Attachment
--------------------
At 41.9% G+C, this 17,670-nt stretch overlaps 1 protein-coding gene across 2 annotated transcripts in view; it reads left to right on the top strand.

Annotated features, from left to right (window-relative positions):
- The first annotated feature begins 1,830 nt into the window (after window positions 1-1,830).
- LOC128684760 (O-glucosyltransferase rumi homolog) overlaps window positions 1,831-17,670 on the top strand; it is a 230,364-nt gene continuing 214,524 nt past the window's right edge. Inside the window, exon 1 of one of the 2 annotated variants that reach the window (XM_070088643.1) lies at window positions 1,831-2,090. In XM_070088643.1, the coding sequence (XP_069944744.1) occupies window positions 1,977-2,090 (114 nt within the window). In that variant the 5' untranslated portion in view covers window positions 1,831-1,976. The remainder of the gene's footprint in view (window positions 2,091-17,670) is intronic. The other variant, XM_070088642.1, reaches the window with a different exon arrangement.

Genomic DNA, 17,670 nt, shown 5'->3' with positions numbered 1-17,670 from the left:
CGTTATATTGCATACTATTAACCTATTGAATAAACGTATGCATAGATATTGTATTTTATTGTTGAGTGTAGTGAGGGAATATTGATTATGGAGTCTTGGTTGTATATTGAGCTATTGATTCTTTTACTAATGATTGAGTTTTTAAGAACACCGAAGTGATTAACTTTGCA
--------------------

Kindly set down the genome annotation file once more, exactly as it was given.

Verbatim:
At 41.9% G+C, this 17,670-nt stretch overlaps 1 protein-coding gene across 2 annotated transcripts in view; it reads left to right on the top strand.

Annotated features, from left to right (window-relative positions):
- The first annotated feature begins 1,830 nt into the window (after window positions 1-1,830).
- LOC128684760 (O-glucosyltransferase rumi homolog) overlaps window positions 1,831-17,670 on the top strand; it is a 230,364-nt gene continuing 214,524 nt past the window's right edge. Inside the window, exon 1 of one of the 2 annotated variants that reach the window (XM_070088643.1) lies at window positions 1,831-2,090. In XM_070088643.1, the coding sequence (XP_069944744.1) occupies window positions 1,977-2,090 (114 nt within the window). In that variant the 5' untranslated portion in view covers window positions 1,831-1,976. The remainder of the gene's footprint in view (window positions 2,091-17,670) is intronic. The other variant, XM_070088642.1, reaches the window with a different exon arrangement.

Genomic DNA, 17,670 nt, shown 5'->3' with positions numbered 1-17,670 from the left:
CGTTATATTGCATACTATTAACCTATTGAATAAACGTATGCATAGATATTGTATTTTATTGTTGAGTGTAGTGAGGGAATATTGATTATGGAGTCTTGGTTGTATATTGAGCTATTGATTCTTTTACTAATGATTGAGTTTTTAAGAACACCGAAGTGATTAACTTTGCA